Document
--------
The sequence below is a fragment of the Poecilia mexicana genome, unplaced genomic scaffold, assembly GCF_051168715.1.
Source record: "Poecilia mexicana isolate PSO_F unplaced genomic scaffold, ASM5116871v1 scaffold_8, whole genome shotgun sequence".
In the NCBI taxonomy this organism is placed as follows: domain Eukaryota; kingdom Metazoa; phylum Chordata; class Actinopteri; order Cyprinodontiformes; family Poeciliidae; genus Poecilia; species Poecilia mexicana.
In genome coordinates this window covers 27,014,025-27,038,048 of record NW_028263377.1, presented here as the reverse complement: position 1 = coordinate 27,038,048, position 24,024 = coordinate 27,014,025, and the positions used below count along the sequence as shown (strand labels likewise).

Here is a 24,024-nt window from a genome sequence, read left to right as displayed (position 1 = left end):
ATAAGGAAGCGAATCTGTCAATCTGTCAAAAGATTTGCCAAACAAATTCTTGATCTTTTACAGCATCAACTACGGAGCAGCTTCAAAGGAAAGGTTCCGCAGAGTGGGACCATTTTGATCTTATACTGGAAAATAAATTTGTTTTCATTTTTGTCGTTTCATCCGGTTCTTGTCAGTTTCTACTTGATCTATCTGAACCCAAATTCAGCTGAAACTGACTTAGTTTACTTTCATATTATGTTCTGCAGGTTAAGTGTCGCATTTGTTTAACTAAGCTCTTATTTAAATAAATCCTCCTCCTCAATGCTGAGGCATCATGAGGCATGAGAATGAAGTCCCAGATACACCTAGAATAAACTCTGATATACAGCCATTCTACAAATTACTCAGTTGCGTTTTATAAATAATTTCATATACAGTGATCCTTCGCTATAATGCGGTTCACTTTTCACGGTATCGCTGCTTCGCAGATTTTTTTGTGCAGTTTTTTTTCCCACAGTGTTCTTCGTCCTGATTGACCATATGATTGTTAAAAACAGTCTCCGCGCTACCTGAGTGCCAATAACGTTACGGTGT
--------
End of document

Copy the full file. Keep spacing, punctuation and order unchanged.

The sequence below is a fragment of the Poecilia mexicana genome, unplaced genomic scaffold, assembly GCF_051168715.1.
Source record: "Poecilia mexicana isolate PSO_F unplaced genomic scaffold, ASM5116871v1 scaffold_8, whole genome shotgun sequence".
In the NCBI taxonomy this organism is placed as follows: domain Eukaryota; kingdom Metazoa; phylum Chordata; class Actinopteri; order Cyprinodontiformes; family Poeciliidae; genus Poecilia; species Poecilia mexicana.
In genome coordinates this window covers 27,014,025-27,038,048 of record NW_028263377.1, presented here as the reverse complement: position 1 = coordinate 27,038,048, position 24,024 = coordinate 27,014,025, and the positions used below count along the sequence as shown (strand labels likewise).

Here is a 24,024-nt window from a genome sequence, read left to right as displayed (position 1 = left end):
ATAAGGAAGCGAATCTGTCAATCTGTCAAAAGATTTGCCAAACAAATTCTTGATCTTTTACAGCATCAACTACGGAGCAGCTTCAAAGGAAAGGTTCCGCAGAGTGGGACCATTTTGATCTTATACTGGAAAATAAATTTGTTTTCATTTTTGTCGTTTCATCCGGTTCTTGTCAGTTTCTACTTGATCTATCTGAACCCAAATTCAGCTGAAACTGACTTAGTTTACTTTCATATTATGTTCTGCAGGTTAAGTGTCGCATTTGTTTAACTAAGCTCTTATTTAAATAAATCCTCCTCCTCAATGCTGAGGCATCATGAGGCATGAGAATGAAGTCCCAGATACACCTAGAATAAACTCTGATATACAGCCATTCTACAAATTACTCAGTTGCGTTTTATAAATAATTTCATATACAGTGATCCTTCGCTATAATGCGGTTCACTTTTCACGGTATCGCTGCTTCGCAGATTTTTTTGTGCAGTTTTTTTTCCCACAGTGTTCTTCGTCCTGATTGACCATATGATTGTTAAAAACAGTCTCCGCGCTACCTGAGTGCCAATAACGTTACGGTGT